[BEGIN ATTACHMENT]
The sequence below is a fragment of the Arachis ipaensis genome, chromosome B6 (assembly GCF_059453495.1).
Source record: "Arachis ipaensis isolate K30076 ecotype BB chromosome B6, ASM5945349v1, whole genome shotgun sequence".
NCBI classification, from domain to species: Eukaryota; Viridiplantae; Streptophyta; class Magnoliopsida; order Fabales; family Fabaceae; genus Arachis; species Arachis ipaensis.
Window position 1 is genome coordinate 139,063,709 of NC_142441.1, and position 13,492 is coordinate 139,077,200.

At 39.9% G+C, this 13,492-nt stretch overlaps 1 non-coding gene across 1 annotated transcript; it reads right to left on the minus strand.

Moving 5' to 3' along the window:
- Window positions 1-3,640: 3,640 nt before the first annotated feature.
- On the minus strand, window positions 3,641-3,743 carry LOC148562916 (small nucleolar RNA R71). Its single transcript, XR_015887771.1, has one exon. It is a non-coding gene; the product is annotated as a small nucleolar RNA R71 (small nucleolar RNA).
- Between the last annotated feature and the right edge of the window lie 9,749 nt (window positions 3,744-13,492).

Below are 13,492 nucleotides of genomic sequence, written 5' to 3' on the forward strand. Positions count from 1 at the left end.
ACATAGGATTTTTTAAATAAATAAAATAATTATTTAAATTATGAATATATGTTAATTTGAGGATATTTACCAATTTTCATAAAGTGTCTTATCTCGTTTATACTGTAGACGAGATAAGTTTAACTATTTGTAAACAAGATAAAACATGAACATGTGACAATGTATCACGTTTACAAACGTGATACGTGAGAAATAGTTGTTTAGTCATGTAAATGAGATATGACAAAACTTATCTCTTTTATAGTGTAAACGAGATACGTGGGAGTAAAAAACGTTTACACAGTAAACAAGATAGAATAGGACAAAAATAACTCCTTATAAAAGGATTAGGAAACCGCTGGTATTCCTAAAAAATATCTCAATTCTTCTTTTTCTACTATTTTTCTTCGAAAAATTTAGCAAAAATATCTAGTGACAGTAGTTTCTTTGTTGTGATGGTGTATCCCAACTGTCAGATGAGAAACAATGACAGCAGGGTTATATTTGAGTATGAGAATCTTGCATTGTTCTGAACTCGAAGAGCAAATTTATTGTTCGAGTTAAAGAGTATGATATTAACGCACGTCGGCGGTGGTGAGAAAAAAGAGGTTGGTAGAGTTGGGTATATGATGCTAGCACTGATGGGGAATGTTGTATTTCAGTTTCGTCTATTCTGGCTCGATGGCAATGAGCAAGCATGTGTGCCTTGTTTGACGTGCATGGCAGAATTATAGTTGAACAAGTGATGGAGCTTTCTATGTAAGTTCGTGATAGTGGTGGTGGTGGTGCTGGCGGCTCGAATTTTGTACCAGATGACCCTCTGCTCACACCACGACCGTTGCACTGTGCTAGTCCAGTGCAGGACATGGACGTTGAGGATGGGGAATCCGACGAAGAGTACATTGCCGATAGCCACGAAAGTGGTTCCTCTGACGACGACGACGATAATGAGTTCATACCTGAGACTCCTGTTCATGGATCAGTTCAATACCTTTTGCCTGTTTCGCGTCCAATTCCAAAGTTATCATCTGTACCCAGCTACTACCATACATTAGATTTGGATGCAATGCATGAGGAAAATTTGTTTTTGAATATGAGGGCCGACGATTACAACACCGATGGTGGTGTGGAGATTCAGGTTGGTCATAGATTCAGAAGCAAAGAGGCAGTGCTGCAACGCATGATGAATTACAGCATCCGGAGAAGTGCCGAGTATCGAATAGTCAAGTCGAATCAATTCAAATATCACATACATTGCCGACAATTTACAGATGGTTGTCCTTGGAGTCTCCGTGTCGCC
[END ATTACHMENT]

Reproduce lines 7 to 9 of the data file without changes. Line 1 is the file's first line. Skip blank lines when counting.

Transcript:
- Window positions 1-3,640: 3,640 nt before the first annotated feature.
- On the minus strand, window positions 3,641-3,743 carry LOC148562916 (small nucleolar RNA R71). Its single transcript, XR_015887771.1, has one exon. It is a non-coding gene; the product is annotated as a small nucleolar RNA R71 (small nucleolar RNA).
- Between the last annotated feature and the right edge of the window lie 9,749 nt (window positions 3,744-13,492).